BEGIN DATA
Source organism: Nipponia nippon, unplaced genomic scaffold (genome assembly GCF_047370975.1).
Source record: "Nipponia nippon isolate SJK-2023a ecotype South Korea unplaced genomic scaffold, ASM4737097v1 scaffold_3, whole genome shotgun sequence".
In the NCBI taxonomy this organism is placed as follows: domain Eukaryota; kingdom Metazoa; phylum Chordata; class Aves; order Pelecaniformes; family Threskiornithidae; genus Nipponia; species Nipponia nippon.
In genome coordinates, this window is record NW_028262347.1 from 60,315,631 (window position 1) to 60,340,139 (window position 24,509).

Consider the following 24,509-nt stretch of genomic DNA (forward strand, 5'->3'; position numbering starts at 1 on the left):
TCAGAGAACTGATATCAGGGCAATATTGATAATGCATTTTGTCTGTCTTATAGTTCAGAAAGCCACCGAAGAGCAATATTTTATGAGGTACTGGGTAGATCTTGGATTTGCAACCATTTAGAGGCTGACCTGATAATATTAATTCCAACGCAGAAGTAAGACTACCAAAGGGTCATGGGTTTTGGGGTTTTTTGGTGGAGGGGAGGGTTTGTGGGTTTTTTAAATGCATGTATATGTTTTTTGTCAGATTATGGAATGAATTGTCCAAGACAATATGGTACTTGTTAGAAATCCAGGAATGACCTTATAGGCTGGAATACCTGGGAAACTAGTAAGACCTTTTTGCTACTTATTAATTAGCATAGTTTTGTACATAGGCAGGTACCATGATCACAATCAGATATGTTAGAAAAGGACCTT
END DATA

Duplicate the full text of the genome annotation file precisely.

Source organism: Nipponia nippon, unplaced genomic scaffold (genome assembly GCF_047370975.1).
Source record: "Nipponia nippon isolate SJK-2023a ecotype South Korea unplaced genomic scaffold, ASM4737097v1 scaffold_3, whole genome shotgun sequence".
In the NCBI taxonomy this organism is placed as follows: domain Eukaryota; kingdom Metazoa; phylum Chordata; class Aves; order Pelecaniformes; family Threskiornithidae; genus Nipponia; species Nipponia nippon.
In genome coordinates, this window is record NW_028262347.1 from 60,315,631 (window position 1) to 60,340,139 (window position 24,509).

Consider the following 24,509-nt stretch of genomic DNA (forward strand, 5'->3'; position numbering starts at 1 on the left):
TCAGAGAACTGATATCAGGGCAATATTGATAATGCATTTTGTCTGTCTTATAGTTCAGAAAGCCACCGAAGAGCAATATTTTATGAGGTACTGGGTAGATCTTGGATTTGCAACCATTTAGAGGCTGACCTGATAATATTAATTCCAACGCAGAAGTAAGACTACCAAAGGGTCATGGGTTTTGGGGTTTTTTGGTGGAGGGGAGGGTTTGTGGGTTTTTTAAATGCATGTATATGTTTTTTGTCAGATTATGGAATGAATTGTCCAAGACAATATGGTACTTGTTAGAAATCCAGGAATGACCTTATAGGCTGGAATACCTGGGAAACTAGTAAGACCTTTTTGCTACTTATTAATTAGCATAGTTTTGTACATAGGCAGGTACCATGATCACAATCAGATATGTTAGAAAAGGACCTT